Added May 4, 2011
Simplicity 2413, Project Runway Skirt Pattern: Misses skirt in two lengths. View A is a “paper bag” skirt, and View B is a full skirt. I chose View A.
I purchased this skirt pattern keeping in mind the significant yardage I knew was stashed in a drawer from a previous project. However, what I forgot about was the leftover yardage was a super long length of incredibly narrow fabric – and this pattern is basically two large pieces cut on the fold. OOPS! Because I am stubborn, the fact that the fabric made the project more challenging made me want to tackle it even more.
The instructions are very clear and easy to follow. There are not as many picture diagrams as I am used to seeing with Simplicity patterns, but if you take the time to read through the steps, everything is stated clearly. And if you have been looking for a simple way to insert pockets into an invisible zippered seam, these are some great instructions to reference.
Because of the strangely shaped fabric pieces I had to work with, it was necessary to cut four skirt pieces, instead of two on the fold. Thankfully, I had just enough length to cut out my four pieces and match polka dots!
I knew that I would need to lengthen this skirt if I was going to get any wear out of it during the summer months with bare legs. However, I was not thrilled with the idea of matching dots with the little yardage I had for the lower section of skirt. Instead, I lengthened the main skirt piece by 6", and drew in my own shaping line to create a bit less of a peg to the skirt hem.
I added a thick white grosgrain ribbon to my belt to break up the polka dots with a stripe of white. The ribbon actually helps give the belt a bit more body than the cotton has on its own.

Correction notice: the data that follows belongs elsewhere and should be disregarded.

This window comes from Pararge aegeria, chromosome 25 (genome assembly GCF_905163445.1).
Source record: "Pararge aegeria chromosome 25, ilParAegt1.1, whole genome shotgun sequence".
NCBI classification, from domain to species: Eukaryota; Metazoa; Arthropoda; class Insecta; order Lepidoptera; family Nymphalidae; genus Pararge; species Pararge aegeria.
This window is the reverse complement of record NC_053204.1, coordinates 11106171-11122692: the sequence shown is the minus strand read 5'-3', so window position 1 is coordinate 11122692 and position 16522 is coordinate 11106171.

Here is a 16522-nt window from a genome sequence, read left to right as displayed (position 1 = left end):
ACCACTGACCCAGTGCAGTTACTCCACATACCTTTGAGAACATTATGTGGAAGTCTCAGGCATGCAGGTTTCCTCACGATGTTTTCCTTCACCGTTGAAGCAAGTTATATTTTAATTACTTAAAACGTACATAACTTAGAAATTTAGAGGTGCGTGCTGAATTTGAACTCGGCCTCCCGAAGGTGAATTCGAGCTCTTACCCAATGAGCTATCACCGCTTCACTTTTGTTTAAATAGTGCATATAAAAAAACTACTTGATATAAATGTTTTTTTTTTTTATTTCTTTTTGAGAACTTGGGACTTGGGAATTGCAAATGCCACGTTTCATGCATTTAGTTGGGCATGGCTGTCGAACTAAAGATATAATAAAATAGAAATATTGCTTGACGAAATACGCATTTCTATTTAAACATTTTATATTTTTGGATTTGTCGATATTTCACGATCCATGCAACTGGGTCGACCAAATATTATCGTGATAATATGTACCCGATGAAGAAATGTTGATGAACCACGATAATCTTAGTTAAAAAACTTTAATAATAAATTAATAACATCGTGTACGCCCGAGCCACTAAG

The pattern suggests the addition of a “thread carrier” to keep the belt in place. I like to use embroidery floss for this purpose. First off, I have a ton left over from my counted cross stitch days. Second, it creates a thicker and more sturdy holder for the belt than regular thread. To create the carrier, I crochet a chain the width of the belt that it will carry, thread each end with a needle to draw it through from right side to wrong side of the finished garment, and secure.
I will also be adding a couple of ribbon hangers to the interior waistline so I can put it on a hanger without smooshing the upper pleats.
I will definitely be sewing this up again in the future. And I highly recommend this pattern for a quick and fun project.
I love these paper bag skirts that start out as a shapeless bag and then turn into a lovely tulip shape – they are so easy to wear. It may not look like much until the final waist pleats are sewn, but stick with it, because it is a lovely garment. I also love the pockets, although I never seem to utilize them, so I will probably skip that step when I make the skirt again.
Quilting Cotton from JoAnns; Hug Snug seam binding from fabric.com
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